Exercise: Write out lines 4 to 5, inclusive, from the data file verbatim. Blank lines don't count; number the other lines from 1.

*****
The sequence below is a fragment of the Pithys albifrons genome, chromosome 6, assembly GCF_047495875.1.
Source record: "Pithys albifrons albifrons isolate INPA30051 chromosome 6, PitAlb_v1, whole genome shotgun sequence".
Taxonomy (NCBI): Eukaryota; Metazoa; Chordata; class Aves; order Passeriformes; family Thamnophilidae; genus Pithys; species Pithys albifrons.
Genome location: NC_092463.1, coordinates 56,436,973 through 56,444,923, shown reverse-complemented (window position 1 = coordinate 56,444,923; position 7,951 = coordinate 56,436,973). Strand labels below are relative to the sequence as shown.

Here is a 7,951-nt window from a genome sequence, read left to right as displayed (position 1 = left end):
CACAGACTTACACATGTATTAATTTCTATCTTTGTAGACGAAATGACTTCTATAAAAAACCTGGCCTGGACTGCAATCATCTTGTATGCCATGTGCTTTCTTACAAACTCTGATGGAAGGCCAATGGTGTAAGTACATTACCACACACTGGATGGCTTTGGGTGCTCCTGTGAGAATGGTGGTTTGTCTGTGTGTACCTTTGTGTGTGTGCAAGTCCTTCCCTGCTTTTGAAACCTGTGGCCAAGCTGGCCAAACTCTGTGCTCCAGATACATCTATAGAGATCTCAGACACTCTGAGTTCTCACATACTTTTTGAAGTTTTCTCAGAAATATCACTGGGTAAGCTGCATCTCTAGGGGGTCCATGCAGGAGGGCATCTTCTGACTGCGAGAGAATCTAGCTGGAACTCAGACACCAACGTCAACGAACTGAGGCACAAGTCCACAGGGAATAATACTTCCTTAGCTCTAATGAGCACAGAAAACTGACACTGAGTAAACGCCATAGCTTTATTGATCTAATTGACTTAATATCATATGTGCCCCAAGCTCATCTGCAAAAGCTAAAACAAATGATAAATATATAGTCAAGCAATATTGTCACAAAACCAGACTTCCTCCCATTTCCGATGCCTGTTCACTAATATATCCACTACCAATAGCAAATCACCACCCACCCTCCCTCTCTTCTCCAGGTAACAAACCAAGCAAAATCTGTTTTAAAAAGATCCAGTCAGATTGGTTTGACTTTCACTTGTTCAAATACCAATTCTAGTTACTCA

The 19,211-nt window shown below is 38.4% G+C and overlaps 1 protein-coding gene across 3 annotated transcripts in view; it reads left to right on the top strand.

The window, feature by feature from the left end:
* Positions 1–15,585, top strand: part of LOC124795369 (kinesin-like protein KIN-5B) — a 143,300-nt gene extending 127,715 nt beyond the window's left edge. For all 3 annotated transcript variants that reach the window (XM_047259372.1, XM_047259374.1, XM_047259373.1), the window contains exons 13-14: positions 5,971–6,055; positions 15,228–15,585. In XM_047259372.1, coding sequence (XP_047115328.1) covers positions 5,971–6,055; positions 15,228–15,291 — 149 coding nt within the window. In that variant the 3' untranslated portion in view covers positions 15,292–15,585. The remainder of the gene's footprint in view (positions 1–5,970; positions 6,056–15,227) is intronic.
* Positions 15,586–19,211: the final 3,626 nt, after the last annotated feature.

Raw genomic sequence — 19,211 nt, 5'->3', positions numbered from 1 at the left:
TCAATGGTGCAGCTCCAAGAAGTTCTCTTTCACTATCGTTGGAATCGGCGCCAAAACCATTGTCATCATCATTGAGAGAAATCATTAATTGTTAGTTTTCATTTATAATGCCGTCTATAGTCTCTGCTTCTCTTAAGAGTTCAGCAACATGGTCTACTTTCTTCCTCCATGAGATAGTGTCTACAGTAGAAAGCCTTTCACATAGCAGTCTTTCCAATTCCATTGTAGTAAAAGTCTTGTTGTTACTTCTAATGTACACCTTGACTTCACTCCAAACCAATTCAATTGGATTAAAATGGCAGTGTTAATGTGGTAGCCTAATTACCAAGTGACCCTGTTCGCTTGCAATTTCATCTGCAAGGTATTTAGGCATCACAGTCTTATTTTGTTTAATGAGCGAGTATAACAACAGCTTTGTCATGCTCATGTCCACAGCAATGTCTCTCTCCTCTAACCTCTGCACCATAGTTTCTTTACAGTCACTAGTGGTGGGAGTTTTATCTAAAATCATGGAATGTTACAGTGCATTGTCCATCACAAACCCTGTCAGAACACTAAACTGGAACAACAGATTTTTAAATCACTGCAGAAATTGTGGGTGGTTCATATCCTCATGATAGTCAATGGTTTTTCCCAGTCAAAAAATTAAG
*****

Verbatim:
Genome location: NC_092463.1, coordinates 56,436,973 through 56,444,923, shown reverse-complemented (window position 1 = coordinate 56,444,923; position 7,951 = coordinate 56,436,973). Strand labels below are relative to the sequence as shown.

Here is a 7,951-nt window from a genome sequence, read left to right as displayed (position 1 = left end):